In our new series of articles How to Be More Eco, we’ll cover several areas in which there’s usually room from improvement. Remember that trying to live a more eco-friendly life is a journey, something that takes time and will most likely not happen overnight. It’s also not possible to be 100% ecological at all times and everywhere (during travel, for example).
When it comes to buying food, cooking and eating, there are several things to think about. How the food is packaged, if it’s packaged, where does it come from, how often we cook from scratch, what kinds of food we’re eating … All these aspects play an important part on the journey.
Buy less packaged food
The general rule is that the more processed a food item is, the more packaged it is. This goes for cookies, crisps, ice cream and other yummy snacks. The same is true for pre-prepared microwaveable food. The solution here is to try to cook as often as possible. Many busy people help themselves with meal prepping on Sunday. As for sweets and crisps, you could try baking your own cookies, making banana ice cream, creating your own chips … You can go as far as making your own plant-based milk, nut butter and even cheese and yoghurt. Unfortunately, there’s a lot of packaging when it comes to basic foods, such as fruit, vegetables, grains and legumes. What you can do is opt for farmers markets and shops with no packaging and, of course, bring your own bags.
We’re all guilty of buying bananas, dates and avocados, even though they’re brought to us from far away. You don’t have to stop enjoying the foods that you’ve grown to love so much and are available all year round. However, you might want to pay attention to produce that can actually be grown locally, such as strawberries, blueberries and pumpkins, and buy these only when they’re in season. The smell, flavour and price will tell you whether they are or not. If you have the option, try to buy directly from local farmers or visit markets regularly.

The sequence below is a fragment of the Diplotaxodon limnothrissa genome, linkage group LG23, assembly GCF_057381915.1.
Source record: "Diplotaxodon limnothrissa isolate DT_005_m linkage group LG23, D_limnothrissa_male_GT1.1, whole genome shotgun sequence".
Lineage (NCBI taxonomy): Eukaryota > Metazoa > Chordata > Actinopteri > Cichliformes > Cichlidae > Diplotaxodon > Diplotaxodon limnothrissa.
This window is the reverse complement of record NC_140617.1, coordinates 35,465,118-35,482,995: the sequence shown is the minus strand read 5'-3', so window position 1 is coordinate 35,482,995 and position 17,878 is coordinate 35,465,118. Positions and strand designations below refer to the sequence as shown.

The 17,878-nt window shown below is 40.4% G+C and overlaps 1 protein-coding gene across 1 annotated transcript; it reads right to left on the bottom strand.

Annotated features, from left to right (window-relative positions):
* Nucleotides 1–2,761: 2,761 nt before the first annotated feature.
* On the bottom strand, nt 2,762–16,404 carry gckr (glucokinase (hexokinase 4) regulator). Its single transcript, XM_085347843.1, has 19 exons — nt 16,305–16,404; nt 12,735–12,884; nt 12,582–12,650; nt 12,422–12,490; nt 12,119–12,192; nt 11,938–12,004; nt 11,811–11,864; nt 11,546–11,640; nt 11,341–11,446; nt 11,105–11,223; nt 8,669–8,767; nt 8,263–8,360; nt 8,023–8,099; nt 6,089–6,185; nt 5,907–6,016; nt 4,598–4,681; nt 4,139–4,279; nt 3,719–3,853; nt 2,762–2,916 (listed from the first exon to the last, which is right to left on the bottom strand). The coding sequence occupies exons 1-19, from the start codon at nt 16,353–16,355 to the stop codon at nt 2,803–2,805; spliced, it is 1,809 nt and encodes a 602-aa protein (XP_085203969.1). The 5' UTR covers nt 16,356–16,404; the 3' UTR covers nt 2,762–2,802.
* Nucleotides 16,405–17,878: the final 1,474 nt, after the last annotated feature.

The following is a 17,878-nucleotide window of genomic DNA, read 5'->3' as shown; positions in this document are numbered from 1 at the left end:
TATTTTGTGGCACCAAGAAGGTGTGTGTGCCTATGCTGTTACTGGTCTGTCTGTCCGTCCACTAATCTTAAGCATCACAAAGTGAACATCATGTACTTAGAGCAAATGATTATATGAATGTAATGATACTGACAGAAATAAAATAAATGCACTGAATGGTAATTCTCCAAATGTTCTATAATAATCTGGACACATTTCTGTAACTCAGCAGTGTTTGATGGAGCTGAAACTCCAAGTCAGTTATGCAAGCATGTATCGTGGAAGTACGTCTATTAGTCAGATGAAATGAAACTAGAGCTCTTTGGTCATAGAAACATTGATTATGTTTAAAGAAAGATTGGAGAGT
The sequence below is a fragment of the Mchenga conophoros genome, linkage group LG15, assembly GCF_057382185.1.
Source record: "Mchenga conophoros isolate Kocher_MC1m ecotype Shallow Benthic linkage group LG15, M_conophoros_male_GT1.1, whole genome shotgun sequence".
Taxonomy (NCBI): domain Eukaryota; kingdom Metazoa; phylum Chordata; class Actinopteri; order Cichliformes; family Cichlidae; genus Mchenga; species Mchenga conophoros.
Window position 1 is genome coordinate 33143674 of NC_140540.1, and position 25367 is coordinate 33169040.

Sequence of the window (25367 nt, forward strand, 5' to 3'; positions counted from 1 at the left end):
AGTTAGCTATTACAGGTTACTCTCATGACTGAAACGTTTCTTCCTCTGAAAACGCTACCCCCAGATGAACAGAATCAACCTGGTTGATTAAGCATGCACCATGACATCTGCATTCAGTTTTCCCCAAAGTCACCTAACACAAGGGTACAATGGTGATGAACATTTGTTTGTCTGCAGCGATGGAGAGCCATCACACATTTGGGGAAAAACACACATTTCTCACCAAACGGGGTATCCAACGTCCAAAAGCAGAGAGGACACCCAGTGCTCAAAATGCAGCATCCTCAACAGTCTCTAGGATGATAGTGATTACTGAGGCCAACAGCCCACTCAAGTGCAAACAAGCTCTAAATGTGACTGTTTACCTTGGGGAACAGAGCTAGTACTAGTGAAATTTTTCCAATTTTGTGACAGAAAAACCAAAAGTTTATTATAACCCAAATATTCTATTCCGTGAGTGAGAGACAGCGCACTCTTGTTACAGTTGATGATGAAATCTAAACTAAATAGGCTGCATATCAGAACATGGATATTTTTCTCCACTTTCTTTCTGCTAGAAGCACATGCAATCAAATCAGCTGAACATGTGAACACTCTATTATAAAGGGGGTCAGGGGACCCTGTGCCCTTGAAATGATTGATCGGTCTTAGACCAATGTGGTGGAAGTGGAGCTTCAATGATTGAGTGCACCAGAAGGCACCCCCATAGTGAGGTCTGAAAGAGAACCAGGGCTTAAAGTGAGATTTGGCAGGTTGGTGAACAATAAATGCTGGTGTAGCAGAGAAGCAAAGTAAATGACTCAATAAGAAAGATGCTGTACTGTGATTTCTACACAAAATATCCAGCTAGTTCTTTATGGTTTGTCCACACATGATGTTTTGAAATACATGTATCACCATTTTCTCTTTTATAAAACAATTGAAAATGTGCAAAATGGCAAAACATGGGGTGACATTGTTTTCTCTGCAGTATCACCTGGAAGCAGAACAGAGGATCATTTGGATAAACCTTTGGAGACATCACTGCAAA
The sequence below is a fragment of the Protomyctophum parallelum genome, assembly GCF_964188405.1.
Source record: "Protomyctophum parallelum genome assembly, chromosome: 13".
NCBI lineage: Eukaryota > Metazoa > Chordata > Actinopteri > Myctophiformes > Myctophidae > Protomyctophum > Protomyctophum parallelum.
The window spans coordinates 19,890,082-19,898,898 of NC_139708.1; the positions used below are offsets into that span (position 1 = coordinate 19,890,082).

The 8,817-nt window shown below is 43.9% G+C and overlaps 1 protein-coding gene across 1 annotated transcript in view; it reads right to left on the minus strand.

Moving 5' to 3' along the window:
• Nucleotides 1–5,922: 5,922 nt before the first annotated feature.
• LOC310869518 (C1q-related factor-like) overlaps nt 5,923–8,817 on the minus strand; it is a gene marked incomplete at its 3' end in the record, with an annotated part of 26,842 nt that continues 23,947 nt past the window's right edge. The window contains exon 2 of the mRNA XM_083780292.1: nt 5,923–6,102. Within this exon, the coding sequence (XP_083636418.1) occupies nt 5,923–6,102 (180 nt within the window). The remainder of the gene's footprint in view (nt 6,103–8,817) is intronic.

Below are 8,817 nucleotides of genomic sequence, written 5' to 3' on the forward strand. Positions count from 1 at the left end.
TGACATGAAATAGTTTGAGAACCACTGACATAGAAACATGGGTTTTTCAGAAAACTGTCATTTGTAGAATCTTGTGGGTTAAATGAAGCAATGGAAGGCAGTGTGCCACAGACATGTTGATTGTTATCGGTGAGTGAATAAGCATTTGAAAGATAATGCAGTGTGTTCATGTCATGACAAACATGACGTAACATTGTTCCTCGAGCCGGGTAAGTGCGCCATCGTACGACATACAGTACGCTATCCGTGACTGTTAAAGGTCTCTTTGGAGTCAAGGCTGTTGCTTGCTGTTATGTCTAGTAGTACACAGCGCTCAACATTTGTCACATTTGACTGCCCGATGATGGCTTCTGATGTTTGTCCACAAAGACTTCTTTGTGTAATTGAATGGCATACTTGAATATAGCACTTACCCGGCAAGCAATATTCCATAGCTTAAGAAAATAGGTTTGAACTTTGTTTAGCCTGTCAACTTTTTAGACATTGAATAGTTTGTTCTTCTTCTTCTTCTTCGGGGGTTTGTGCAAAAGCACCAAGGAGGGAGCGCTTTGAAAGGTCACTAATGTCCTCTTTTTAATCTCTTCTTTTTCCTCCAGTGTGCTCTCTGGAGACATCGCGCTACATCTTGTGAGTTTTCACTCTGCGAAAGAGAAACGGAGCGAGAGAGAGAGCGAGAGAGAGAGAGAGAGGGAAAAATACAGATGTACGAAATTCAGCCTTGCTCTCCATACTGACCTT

Adopt a more plant-focused diet
Animal agriculture isn’t only cruel to the animals, it’s also terrible for the environment. It contributes to land and water degradation, biodiversity loss, acid rain, coral reef degeneration and deforestation. You can stop reducing the number of animal products you’re consuming gradually: not eat meat every day, switch for plant-based alternatives, such as tofu, seitan and tempeh, try vegan cheese, yoghurt and plant milk. Trying out vegan recipes might lead you to a whole new world of dishes you haven’t tried before and interesting food combinations. Not to mention the many vegan restaurants and cafes out there! You can find them with the help of the HappyCow app.